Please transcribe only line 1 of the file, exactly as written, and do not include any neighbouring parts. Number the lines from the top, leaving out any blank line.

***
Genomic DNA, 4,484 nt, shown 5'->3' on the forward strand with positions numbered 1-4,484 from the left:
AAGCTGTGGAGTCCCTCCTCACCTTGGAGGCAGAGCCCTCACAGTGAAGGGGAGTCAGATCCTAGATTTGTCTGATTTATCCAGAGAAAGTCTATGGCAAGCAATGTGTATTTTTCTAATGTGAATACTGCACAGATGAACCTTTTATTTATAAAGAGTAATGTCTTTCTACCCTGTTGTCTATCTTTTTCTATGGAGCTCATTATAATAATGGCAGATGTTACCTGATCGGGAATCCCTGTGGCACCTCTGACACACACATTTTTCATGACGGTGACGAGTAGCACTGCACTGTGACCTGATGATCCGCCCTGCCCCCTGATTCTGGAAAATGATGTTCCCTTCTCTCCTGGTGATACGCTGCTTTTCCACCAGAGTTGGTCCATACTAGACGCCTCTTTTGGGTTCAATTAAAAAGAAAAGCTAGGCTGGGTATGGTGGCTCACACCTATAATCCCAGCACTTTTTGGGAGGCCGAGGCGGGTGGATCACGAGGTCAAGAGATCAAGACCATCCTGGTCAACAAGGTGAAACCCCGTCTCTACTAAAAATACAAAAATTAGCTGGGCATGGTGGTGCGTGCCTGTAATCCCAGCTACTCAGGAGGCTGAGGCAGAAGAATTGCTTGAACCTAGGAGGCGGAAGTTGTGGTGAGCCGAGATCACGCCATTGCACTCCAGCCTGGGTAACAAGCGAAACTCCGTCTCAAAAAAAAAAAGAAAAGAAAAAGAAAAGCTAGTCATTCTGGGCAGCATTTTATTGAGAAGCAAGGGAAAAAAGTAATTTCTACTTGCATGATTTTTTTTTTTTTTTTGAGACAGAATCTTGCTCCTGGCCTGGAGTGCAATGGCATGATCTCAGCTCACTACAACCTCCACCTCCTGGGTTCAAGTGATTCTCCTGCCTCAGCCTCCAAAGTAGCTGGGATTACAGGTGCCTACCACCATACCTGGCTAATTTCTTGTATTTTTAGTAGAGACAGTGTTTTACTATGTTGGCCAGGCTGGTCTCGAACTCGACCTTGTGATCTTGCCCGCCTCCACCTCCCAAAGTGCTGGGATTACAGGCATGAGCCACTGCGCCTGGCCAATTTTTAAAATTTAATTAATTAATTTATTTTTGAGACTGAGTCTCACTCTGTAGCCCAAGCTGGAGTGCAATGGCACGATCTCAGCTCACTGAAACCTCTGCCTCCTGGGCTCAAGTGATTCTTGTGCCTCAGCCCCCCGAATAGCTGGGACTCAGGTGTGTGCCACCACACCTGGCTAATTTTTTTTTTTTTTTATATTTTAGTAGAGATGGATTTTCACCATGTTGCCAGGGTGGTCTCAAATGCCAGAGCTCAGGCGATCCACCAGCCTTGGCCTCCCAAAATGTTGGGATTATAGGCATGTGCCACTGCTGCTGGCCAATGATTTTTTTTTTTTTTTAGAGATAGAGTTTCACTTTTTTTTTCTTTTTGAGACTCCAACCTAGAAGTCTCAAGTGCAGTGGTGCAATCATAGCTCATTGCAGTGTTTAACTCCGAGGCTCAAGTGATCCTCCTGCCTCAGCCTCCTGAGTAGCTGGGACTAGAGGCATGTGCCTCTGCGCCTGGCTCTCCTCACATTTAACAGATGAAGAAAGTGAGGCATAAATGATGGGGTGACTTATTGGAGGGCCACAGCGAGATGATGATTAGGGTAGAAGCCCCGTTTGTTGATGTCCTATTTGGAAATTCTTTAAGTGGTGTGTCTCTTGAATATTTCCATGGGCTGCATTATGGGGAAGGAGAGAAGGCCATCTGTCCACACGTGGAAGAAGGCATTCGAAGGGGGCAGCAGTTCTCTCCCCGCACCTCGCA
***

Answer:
Genomic DNA, 4,484 nt, shown 5'->3' on the forward strand with positions numbered 1-4,484 from the left: